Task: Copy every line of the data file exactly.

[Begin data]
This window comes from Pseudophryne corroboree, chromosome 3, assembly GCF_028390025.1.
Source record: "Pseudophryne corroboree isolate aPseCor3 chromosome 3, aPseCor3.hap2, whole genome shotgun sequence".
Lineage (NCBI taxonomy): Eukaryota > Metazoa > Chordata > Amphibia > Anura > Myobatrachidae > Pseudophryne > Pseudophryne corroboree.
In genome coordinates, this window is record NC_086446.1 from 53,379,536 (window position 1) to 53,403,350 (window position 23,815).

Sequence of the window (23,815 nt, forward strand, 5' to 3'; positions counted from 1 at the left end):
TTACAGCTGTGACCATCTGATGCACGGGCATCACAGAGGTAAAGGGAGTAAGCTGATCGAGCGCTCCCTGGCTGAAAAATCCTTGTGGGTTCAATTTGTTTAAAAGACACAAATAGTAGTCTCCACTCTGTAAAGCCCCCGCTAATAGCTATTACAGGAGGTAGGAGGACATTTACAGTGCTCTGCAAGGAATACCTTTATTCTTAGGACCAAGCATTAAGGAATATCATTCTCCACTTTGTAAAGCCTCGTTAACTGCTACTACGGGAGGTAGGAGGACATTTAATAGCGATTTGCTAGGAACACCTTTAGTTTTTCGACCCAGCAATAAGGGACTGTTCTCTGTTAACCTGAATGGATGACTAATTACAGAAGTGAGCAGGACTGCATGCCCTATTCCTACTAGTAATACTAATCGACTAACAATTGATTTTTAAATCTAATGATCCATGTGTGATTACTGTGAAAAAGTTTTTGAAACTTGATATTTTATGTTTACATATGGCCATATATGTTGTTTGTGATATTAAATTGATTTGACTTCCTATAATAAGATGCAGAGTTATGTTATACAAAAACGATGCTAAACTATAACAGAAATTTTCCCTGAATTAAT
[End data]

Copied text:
This window comes from Pseudophryne corroboree, chromosome 3, assembly GCF_028390025.1.
Source record: "Pseudophryne corroboree isolate aPseCor3 chromosome 3, aPseCor3.hap2, whole genome shotgun sequence".
Lineage (NCBI taxonomy): Eukaryota > Metazoa > Chordata > Amphibia > Anura > Myobatrachidae > Pseudophryne > Pseudophryne corroboree.
In genome coordinates, this window is record NC_086446.1 from 53,379,536 (window position 1) to 53,403,350 (window position 23,815).

Sequence of the window (23,815 nt, forward strand, 5' to 3'; positions counted from 1 at the left end):
TTACAGCTGTGACCATCTGATGCACGGGCATCACAGAGGTAAAGGGAGTAAGCTGATCGAGCGCTCCCTGGCTGAAAAATCCTTGTGGGTTCAATTTGTTTAAAAGACACAAATAGTAGTCTCCACTCTGTAAAGCCCCCGCTAATAGCTATTACAGGAGGTAGGAGGACATTTACAGTGCTCTGCAAGGAATACCTTTATTCTTAGGACCAAGCATTAAGGAATATCATTCTCCACTTTGTAAAGCCTCGTTAACTGCTACTACGGGAGGTAGGAGGACATTTAATAGCGATTTGCTAGGAACACCTTTAGTTTTTCGACCCAGCAATAAGGGACTGTTCTCTGTTAACCTGAATGGATGACTAATTACAGAAGTGAGCAGGACTGCATGCCCTATTCCTACTAGTAATACTAATCGACTAACAATTGATTTTTAAATCTAATGATCCATGTGTGATTACTGTGAAAAAGTTTTTGAAACTTGATATTTTATGTTTACATATGGCCATATATGTTGTTTGTGATATTAAATTGATTTGACTTCCTATAATAAGATGCAGAGTTATGTTATACAAAAACGATGCTAAACTATAACAGAAATTTTCCCTGAATTAAT